Vaccine hope for sufferers of potentially fatal stomach bug

April 26, 2007

Scientists at The University of Nottingham have been awarded over £366,000 to help unravel the mystery of a stomach bug which causes gastric ulcers and cancer. Their research could lead to the development of a vaccine for those most at risk.

The bacterium, Helicobacter pylori (Hp), lives in the stomachs of approximately half the world's population. Dr Karen Robinson, a lecturer at the Centre of Biomolecular Sciences and co-researcher John Atherton, Professor of Gastroenterology and Head of the Wolfson Digestive Diseases Centre, lead a team of scientists that have spent the last three years trying to discover why most people are immune to the bug while it can cause potentially fatal disease in some people.

Dr Robinson says this new funding, from the Medical Research Council, will allow them to address one of the most important questions in Helicobacter research -- why some infected individuals develop ulcers or gastric cancer whilst others remain asymptomatic. "My interest is in the immune response and how this dictates whether or not an infected person goes on to develop disease."

In recent studies the team has shown that the bacteria induce changes to the immune system which calm the inflammation down. However, sometimes this relationship goes wrong. Their experiments showed that people with ulcers often have a suppressed protective response, leading to the development of severe inflammation and ulceration of the stomach lining.

If we become infected with Hp it generally happens in childhood. The bacteria can remain undetected in the stomach for life. However, in some people it causes inflammation which leads to gastric ulcers or cancer in later years. Scientists at The University of Nottingham believe the Hp manipulates the immune system and patients aren't aware of a problem until the disease has become so advanced they need surgery or chemotherapy.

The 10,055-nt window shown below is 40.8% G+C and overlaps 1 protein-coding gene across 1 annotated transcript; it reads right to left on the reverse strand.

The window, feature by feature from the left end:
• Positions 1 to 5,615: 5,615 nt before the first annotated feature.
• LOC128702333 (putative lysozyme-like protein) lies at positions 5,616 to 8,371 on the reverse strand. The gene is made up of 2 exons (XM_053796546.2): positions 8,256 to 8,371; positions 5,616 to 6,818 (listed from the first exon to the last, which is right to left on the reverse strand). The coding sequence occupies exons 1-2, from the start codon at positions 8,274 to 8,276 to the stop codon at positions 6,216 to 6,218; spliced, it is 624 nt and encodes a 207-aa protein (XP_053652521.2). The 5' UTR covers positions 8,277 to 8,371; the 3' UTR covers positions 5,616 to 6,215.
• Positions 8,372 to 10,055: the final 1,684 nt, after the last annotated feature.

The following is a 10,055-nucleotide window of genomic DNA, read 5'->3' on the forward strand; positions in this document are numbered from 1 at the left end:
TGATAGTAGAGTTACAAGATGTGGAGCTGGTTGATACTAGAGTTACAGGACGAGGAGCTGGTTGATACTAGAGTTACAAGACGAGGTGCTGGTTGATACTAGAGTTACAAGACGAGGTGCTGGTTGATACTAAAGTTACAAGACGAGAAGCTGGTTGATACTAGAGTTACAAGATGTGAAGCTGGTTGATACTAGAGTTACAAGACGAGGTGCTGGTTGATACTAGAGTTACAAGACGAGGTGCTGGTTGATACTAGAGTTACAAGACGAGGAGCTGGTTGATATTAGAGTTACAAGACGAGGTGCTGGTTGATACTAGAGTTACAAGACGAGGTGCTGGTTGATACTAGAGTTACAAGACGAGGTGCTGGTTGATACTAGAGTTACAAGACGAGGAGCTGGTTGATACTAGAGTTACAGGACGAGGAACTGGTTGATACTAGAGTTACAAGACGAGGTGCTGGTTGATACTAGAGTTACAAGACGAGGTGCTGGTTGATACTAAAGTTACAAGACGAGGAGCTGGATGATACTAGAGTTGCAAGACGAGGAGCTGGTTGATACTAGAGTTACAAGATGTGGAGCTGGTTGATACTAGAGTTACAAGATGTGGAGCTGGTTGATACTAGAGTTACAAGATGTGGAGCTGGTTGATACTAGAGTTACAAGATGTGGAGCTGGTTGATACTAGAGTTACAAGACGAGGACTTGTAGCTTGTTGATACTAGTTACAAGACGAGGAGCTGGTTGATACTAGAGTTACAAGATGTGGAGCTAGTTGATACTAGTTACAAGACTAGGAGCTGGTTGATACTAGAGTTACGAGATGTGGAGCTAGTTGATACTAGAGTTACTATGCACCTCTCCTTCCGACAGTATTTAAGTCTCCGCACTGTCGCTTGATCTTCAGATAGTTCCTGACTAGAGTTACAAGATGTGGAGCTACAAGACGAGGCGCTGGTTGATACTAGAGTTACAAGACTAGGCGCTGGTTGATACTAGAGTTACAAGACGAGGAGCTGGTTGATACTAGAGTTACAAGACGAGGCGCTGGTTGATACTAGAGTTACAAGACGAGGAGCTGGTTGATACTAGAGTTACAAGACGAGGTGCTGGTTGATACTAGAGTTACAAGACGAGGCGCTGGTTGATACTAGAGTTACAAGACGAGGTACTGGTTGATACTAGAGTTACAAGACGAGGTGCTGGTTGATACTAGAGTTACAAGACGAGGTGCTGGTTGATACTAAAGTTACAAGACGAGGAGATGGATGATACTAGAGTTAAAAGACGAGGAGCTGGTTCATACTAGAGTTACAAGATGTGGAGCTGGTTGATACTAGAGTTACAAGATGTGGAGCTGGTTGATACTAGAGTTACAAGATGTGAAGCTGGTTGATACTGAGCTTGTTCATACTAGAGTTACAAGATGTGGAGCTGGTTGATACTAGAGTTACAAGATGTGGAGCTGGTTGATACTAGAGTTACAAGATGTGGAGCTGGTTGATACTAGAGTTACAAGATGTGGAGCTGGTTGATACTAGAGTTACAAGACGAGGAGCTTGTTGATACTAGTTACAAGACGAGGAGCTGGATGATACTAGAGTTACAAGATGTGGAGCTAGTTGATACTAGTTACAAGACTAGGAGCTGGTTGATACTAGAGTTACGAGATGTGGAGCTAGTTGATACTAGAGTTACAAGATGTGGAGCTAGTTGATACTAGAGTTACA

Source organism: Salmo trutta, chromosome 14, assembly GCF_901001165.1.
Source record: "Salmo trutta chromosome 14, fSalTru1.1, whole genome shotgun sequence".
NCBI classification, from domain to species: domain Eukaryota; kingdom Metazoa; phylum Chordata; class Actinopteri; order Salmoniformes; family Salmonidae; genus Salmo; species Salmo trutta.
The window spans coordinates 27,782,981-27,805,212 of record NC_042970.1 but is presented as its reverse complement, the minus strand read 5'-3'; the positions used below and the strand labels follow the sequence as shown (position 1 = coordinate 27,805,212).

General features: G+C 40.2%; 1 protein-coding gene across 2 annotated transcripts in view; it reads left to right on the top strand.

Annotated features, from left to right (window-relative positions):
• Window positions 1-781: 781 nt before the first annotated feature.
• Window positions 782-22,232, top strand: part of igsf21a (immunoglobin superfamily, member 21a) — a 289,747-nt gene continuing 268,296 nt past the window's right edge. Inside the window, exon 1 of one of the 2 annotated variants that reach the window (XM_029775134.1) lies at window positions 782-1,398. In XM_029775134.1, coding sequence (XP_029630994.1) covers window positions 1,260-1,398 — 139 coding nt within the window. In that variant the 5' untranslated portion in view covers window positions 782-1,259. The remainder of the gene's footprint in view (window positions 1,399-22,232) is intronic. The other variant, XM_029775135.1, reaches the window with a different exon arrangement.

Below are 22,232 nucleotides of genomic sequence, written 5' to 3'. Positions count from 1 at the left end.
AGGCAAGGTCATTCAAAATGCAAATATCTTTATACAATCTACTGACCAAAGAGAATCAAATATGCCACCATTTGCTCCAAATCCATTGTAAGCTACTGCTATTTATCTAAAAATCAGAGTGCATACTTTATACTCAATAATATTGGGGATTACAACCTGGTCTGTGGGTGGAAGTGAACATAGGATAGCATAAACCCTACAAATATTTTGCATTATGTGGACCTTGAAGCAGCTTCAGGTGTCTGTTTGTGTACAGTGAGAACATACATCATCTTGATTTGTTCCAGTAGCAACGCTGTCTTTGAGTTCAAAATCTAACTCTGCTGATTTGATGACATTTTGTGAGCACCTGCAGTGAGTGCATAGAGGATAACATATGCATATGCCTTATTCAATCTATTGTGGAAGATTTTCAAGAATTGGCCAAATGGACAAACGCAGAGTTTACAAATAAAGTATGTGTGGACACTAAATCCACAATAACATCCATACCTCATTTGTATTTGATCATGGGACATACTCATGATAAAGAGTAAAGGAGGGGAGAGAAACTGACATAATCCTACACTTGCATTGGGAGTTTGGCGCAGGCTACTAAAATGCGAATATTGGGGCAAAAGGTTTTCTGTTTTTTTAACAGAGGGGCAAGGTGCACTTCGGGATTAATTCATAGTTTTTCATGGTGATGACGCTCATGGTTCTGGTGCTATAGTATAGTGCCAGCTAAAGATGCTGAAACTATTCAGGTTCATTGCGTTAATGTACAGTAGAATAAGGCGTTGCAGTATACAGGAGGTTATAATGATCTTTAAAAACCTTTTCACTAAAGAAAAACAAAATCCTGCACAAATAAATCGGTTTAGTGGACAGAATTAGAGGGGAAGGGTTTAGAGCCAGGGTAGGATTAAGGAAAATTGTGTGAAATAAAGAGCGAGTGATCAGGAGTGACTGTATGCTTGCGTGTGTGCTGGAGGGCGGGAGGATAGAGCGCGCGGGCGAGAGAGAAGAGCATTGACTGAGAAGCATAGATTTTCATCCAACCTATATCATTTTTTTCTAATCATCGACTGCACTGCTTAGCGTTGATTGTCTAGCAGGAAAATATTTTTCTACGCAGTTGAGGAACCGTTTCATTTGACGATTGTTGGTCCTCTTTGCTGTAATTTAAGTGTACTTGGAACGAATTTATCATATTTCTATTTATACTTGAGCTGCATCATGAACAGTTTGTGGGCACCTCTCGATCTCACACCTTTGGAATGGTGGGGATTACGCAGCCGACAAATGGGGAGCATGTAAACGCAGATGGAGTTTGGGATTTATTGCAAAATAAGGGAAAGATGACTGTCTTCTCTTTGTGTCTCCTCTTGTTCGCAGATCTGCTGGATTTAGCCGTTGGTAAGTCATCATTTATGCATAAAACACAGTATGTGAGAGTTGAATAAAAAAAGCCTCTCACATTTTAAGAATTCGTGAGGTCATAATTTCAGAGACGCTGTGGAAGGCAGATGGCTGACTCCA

The occurrence of the disease is currently thought to be due to several factors including the toxic nature of the infecting strain, the genetic susceptibility of the host, and environmental factors.

The project, due to start in September, aims to advance scientific understanding of the relationship between bacterial factors and cellular immunity, and how this contributes to Hp-induced disease. Scientists want to discover the factors which allow Hp infections to persist and down-regulate inflammation. Dr Robinson hopes this research will identify those at risk and lead to the development of effective vaccine strategies. "Most people do not suffer any symptoms or problems from their infection but some go on to develop stomach ulcers or gastric cancer. Both of these conditions are major causes of morbidity and mortality worldwide and incur enormous health care costs both in the UK and world-wide."
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Notes to editors: The University of Nottingham is Britain's University of the Year (The Times Higher Awards 2006). It undertakes world-changing research, provides innovative teaching and a student experience of the highest quality. Ranked by Newsweek in the world's Top 75 universities, its academics have won two Nobel Prizes since 2003. The University is an international institution with campuses in the United Kingdom, Malaysia and China.

More information is available from Dr Karen Robinson on +44 (0)115 8231094 or Media Relations Manager Lindsay Brooke in the University's Media and Public Relations Office on +44 (0)115 9515793, lindsay.brooke@nottingham.ac.uk

University of Nottingham

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